Considering the possible adverse effects of sympathomimetics on BP and heart rate, the trials assessed possible changes in these parameters. The mean change in BP did not differ among the top, middle, and placebo groups in either study [76,77]. Heart rate was assessed in only one of the trials and showed the largest increases in heart rate from baseline (4.1 beats per minute) in the top-dose group, while those in the mid-dose showed a decrease in heart rate (–4.5 beats per minute). For other treatment-emergent adverse events (TEAEs), there were no differences in the prevalence of TEAEs among the top, mid, and placebo groups. Some adverse events that were reported at frequencies > 3% to 4% included headache, nausea, paresthesia, hypoesthesia, dry mouth, nasal congestion, administration site conditions, pyrexia, decreased appetite and insomnia [76]. In a long-term trial by Kelly et al. [77], adverse events led to discontinuation of the trial in three participants (two in the placebo group and one in the top-dose group) and withdrawal in four patients (one in the placebo group, one in the mid-dose group, and two in the top-dose group). Two participants in the top-dose group reported three serious adverse events: bile duct stones, depression, and suicidal ideation. Events related to psychiatric disorders (including agitation, anxiety, depression, insomnia, mood alteration, and suicide ideation) were reported with more frequency in the top-dose group (n= 10, 8.8%) and mid-dose group (n= 4, 7.4%), compared to only one case in the placebo group.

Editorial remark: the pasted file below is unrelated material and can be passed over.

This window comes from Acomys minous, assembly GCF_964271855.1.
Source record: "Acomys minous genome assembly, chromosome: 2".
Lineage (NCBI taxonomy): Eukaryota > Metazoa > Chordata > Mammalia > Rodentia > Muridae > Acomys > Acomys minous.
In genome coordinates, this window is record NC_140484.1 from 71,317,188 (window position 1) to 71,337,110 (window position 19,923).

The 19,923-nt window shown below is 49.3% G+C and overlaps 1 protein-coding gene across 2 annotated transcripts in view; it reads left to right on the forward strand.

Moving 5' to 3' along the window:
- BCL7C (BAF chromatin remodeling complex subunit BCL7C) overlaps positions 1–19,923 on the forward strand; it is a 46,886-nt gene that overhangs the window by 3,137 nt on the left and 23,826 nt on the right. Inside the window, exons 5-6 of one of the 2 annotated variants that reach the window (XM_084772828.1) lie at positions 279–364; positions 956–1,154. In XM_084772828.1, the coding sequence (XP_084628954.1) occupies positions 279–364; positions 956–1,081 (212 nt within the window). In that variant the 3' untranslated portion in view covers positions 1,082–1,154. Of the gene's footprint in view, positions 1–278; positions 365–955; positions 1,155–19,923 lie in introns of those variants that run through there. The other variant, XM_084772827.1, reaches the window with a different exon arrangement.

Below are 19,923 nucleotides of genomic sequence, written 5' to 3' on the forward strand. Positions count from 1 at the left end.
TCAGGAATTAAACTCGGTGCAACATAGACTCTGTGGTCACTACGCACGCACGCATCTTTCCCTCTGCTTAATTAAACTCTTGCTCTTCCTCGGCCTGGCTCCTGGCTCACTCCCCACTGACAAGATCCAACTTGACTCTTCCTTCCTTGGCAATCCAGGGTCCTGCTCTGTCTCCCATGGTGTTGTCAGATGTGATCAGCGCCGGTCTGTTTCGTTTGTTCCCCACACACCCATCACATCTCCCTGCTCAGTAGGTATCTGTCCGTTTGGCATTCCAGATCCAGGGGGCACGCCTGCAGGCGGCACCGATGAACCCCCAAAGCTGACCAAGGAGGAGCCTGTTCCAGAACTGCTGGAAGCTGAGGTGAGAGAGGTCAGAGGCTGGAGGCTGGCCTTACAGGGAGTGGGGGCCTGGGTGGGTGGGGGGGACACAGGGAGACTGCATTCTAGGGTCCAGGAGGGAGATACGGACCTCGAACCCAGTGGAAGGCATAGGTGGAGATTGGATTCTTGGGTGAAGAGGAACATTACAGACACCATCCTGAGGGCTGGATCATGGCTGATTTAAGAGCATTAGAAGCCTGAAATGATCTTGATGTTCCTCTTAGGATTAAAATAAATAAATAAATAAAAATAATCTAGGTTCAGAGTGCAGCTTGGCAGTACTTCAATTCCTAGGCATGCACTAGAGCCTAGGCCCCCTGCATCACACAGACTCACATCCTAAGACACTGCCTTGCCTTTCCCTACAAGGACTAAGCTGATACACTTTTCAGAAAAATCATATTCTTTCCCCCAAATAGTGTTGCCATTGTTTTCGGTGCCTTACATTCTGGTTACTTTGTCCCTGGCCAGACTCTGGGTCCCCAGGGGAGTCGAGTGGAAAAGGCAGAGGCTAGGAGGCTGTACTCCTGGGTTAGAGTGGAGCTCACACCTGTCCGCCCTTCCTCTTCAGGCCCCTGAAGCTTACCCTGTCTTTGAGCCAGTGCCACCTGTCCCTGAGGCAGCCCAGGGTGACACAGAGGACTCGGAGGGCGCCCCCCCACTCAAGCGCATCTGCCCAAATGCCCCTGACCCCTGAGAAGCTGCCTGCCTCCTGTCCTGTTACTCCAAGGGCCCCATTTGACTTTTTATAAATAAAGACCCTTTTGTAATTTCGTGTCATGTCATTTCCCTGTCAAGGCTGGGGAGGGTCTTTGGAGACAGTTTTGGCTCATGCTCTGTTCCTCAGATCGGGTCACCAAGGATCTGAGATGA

CONCLUSION